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weak ontology

A weak ontology is a limited, temporary and constrained sample of ontology that is only capable of solving well-defined and limited problems within a particular problem domain?. It shares ontological metaphors with this domain but will clash with other such widely accepted metaphors not of this domain.

An enterprise taxonomy can be used to make a weak ontology for a learning organization but will typically fail if it is applied outside the industry or domain of concern. See Why Mergers Fail? for one example of how such failures occur.

A weak ontology may arise from historical ethical tradition? or simple best practice. Indeed those are the usual sources. Only tests of hermaneutic reasonableness? and metaphorical coherence? should apply to a weak ontology. It does not typically pass the tests applied in philosophy as such.

examples


Four examples from weak to not quite so weak:

The almost absurd US e-government taxonomy actually published on an official web, which seems to reflect a single command hierarchy and thus confuses the container metaphor?: with order-giving:

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Verna Allee's intangible capital asset interactions, which are more honestly expressed as a Venn diagram? and define eight processes:

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Marcelo Friere?'s business game? model which at least has both inclusion and semantic links:

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Craig Hubley's analysis of party brand assumptions of the Green Party of Canada Living Platform as used in political marketing during 2004:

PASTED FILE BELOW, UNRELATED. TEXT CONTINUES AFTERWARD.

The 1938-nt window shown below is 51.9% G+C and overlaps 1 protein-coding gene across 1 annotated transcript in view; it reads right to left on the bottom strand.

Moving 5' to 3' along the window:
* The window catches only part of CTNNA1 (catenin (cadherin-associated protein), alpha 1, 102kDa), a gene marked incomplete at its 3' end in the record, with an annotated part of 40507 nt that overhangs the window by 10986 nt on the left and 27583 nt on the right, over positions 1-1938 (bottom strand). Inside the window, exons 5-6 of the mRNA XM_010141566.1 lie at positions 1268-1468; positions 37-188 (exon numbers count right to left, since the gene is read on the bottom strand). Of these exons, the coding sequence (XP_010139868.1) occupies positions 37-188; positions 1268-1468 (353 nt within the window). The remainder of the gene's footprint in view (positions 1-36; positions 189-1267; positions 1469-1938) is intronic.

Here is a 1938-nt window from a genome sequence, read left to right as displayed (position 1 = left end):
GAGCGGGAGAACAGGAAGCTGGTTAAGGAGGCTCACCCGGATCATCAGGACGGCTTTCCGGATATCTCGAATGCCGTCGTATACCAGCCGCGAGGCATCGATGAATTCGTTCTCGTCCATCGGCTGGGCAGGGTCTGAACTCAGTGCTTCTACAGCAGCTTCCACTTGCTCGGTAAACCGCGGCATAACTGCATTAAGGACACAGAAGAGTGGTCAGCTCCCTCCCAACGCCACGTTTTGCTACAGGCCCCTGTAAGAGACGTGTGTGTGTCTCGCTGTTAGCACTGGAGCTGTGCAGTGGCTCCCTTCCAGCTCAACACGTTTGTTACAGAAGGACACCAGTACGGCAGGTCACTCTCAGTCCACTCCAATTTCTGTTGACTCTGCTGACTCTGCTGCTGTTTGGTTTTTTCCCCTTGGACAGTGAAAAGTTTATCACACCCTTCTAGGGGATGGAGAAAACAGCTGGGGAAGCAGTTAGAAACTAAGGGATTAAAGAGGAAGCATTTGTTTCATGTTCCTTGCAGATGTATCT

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changing it


Attempts to change a weak ontology may be called deep framing. Attempts to do so without taking into account the impact on life/bodies may be called propaganda from those taking a living systems perspective, though, those incapable of such a perspective may also use that word, e.g. seeking to "explode propaganda" or some other such non-body-relevant terminology.

The goal of information warfare is often to change the operant metaphor - especially a deeper ontological metaphor that implies a view of safety or closure.

when is it too weak?


The party brand assumptions was the subject of a fairly honest analysis in the paper Living Platform in Practice which offered an open critique of its known failure in 2005. See GPC Council Crisis.

Hubley proposed that this model of party branding simply and foolishly exploited? found trust? without earning or generating any of its own. It had no real living systems perspective: Thus the ontology was simply too weak:

It needed at least some explicit if not scrupulous attention to at least body safety? of extant conceptual metaphors, e.g. use of the term:for, and some closure? in the form of organization protocols especially candidate protocol. Without these, he predicted the effort would simply fail to be perceived as being "fair" by the public. He proposed attention be paid to closure in the party and self- perceived safety of the voters outside it:

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Hubley claims that fairness is itself a function of safety and closure perceptions - if these are ignored in heteropoiesis then no central stable concept of fairness can emerge and also no autopoietic network assumptions apply. If the safety and closure issues were however handled according to the Four Pillars the party espoused, very consistently, the overall perception of even difficult metaphors the party used, would be "fair"

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just right: living ontology


The living ontology is a weak ontology applied in open politics itself and is based on civic best practice, wiki best practice and other best practices that are implied or expressed in a list of process terms that includes those used at openpolitics.ca itself - especially commit verbs (for their unique closure) and other control verbs.

Due to their impact on safety, eventually all human command verbs should be included, as the domain of concern is that of the human command and control systems that are called the state?.



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